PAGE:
Real research is being conducted in ACC’s Biology classes

Source: arapahoe.edu

Source: arapahoe.edu

Anthony Silio, Reporter

Students taking the General Biology class, BIO 111, are enjoying the benefit of research with real world applications. Working in partnership with the University of Colorado at Denver, Arapahoe Community College is the only community college in Colorado aiding in the VZV Virus research being conducted by Dr. Randall J. Cohrs.

Already able to identify all genes in the VZV Virus, it is the promoter region that eludes the Neurology Department at CU Denver, and that is where ACC biology students fit into the equation. Set up as a three-and-a-half-week lab at the end of the BIO 111 semester, students will attempt to map the promoter region, and relay their findings to Dr. Cohrs’ lab.

The VZV Virus is commonly known as the Chicken Pox Virus. Affecting a majority of us at a young age, the VZV Virus remains dormant in the nervous system and can reactivate later on in life as Shingles. The goal of the research done in the ACC Biology Lab is to map the promoter region which acts as the on and off switch for the virus. Essentially, the research can aid in understanding why the virus reactivates, and potentially lead to reactivation prevention.

ACC is excited to be a part of this very relevant research, but even more excited about the benefits their students get from it. Professor Nia Bauer explained that the research is so much more than just research; it is a process for students to learn and grow.

Throughout the semester, students learn how to problem solve by using educational kits, which teach them laboratory procedures. At the end of the semester, students get to apply those skills to real world research, which is new and uncertain, so students learn to react in real time.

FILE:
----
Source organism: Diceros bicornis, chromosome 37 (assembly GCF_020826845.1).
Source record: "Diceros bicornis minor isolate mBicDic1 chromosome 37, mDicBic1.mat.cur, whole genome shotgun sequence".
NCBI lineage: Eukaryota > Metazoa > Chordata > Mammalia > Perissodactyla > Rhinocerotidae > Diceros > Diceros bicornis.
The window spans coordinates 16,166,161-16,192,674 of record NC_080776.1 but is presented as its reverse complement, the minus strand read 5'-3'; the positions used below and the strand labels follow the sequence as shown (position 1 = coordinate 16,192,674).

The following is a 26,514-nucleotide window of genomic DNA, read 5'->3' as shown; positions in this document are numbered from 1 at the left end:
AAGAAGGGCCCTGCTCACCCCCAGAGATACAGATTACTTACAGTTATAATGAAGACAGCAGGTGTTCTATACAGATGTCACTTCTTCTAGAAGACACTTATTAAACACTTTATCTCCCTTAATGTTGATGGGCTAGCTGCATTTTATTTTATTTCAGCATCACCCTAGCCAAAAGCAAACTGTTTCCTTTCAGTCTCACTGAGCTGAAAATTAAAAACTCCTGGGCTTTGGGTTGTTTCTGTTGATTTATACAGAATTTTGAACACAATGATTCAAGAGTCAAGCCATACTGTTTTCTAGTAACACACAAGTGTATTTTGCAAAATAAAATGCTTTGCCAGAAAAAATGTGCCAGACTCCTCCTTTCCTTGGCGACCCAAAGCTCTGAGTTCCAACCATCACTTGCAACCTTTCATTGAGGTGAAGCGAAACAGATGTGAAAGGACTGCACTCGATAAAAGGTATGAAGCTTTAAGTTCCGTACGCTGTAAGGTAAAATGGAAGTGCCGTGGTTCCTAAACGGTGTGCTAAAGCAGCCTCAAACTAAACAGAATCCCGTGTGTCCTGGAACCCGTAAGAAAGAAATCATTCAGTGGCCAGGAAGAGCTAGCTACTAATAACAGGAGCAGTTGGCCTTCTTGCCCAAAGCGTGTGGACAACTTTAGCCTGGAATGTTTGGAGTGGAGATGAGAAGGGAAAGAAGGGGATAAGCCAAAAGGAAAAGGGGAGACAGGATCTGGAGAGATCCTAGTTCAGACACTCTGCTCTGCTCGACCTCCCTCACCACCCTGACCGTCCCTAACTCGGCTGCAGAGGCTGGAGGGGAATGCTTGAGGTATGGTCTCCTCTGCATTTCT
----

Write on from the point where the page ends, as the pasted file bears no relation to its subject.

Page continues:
Professor Nia Bauer reminds students that most universities would not grant students access to this type of research until their junior or senior year, but ACC is teaching hirable skills through this new lab. Professor Bauer adds, “We are creating students who can critically think and problem solve.” These skills directly translate to real world skills that can benefit the student who is looking for a career in biology and even those who are not.

The lab has already been conducted during the last fall semester and the feedback from students was great. Starting this semester on April 11, the biology department expects the same response. Student feedback shows that the lab was a success, as students enjoyed this engaging research that gave them a rewarding feeling of aiding in real medical improvements that can be achieved through this research.

After this semester, the labs will be put on hold while ACC conducts a third floor remodeling project. This project will give the Biology Department new labs which have been due for an update for some time. Once the remodeling project is complete, the Biology Department is excited to get back into their new lab space and classrooms, and even more excited to return to the possibility of new research.